Studies of intermediates in SNARE-induced membrane fusion

Date
2006-01-01
Authors
Zhang, Fan
Major Professor
Advisor
Yeon-Kyun Shin
Committee Member
Journal Title
Journal ISSN
Volume Title
Publisher
Altmetrics
Authors
Research Projects
Organizational Units
Journal Issue
Series
Department
Biochemistry, Biophysics and Molecular Biology
Abstract

The purpose of this course of study is to understand the intermediates during SNAREs assembly and the membrane fusion mediated by SNAREs. SNAREs have been proposed to be the minimal machinery for the membrane fusion. According to the location distribution, SNAREs can be classified as either v-(vesicles) or t-(target) SNAREs. The assembly of three SNARE components from the opposing membranes into the ternary complex is believed to provide the ultimate driving force for merging the separate bilayers into a continuous entity. Before this step the t-SNAREs associate as the binary complex on the target membrane to serve as the intermediate for the oncoming v-SNARE. To better understand the assembly process of the neuronal SNAREs, the structure of binary complex was analyzed by EPR method. In general, the binary complex was revealed to share similar four-stranded helix bundle structure with the ternary complex;The lipid mixing during the membrane fusion was observed by two methods: the bulk assay and the single fusion assay. The mutant yeast v-SNARE with truncated transmembrane domain or introduction of special lipid plus low SNAREs surface density led to the discovery of hemifusion intermediate in the fusion pathway by the bulk assay. The results from the bulk assay for the neuronal SNAREs also contended with the hemifusion model. In order to elucidate the lipid mixing during the fusion on the molecular level, a new generation single fusion assay was developed by monitoring lipid mixing in real-time FRET on the single liposome level. The results affirmed that hemifusion exists as the on-pathway intermediate and post-hemifusion intermediates were characterized.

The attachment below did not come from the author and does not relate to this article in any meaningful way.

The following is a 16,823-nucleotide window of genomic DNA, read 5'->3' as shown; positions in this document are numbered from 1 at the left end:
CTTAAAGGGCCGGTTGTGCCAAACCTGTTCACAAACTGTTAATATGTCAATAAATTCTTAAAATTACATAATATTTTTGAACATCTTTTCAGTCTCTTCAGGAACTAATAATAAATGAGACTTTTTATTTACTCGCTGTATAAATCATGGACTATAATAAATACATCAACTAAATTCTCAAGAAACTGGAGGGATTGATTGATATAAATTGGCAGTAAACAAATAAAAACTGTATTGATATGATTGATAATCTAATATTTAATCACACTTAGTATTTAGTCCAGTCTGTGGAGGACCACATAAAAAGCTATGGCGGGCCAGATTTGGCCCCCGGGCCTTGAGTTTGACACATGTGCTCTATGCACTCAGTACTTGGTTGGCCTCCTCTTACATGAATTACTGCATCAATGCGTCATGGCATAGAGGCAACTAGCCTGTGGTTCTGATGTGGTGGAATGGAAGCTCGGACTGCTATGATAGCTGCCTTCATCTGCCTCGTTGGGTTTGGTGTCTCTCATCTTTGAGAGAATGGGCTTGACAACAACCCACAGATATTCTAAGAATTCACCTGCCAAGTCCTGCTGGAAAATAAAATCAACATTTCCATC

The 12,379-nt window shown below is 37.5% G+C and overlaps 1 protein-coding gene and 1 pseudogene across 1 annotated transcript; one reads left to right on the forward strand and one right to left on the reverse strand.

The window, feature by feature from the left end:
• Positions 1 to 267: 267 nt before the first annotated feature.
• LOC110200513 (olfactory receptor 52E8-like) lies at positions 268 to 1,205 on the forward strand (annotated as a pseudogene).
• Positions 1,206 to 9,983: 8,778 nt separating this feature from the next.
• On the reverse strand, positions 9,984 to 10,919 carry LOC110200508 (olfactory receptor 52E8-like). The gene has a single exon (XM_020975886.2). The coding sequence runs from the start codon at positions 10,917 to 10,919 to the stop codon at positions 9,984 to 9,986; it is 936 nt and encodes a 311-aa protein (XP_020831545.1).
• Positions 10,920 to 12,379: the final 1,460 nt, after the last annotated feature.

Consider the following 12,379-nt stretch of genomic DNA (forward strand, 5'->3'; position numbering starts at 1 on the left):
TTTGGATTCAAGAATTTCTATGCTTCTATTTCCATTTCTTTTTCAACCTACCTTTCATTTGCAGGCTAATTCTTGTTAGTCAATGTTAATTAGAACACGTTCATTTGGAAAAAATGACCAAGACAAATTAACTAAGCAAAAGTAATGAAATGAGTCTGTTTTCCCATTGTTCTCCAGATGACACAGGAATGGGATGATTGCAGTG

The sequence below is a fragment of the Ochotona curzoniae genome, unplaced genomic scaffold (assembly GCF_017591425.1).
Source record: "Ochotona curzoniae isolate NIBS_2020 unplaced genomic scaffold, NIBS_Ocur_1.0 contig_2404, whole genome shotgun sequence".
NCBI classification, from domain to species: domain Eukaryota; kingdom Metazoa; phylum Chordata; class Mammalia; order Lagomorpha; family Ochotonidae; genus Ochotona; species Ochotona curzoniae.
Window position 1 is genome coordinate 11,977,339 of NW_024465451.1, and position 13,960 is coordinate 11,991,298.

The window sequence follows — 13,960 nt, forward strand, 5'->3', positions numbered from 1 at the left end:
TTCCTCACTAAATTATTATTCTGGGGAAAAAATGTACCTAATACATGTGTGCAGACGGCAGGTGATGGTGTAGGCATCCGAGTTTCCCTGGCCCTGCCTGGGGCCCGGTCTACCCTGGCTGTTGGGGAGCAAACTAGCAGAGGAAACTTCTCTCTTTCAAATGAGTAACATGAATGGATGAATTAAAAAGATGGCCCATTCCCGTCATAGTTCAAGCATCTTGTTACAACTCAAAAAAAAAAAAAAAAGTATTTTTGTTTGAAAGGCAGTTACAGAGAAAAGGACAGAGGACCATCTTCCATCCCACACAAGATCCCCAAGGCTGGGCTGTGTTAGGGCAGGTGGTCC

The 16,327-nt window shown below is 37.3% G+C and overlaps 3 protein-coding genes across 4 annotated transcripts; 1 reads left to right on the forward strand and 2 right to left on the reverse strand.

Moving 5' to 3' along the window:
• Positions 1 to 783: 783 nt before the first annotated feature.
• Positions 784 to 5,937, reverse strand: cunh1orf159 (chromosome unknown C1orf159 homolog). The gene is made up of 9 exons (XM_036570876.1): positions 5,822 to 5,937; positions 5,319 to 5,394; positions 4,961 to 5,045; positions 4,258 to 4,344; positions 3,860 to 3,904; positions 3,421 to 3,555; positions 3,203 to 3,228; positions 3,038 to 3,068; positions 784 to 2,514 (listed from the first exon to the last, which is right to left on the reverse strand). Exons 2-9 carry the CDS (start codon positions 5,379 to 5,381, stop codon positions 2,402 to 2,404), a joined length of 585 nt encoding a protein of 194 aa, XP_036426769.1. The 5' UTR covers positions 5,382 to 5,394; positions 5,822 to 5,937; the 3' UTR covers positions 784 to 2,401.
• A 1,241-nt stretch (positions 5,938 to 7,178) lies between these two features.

Comments
Description
Keywords
Citation
Source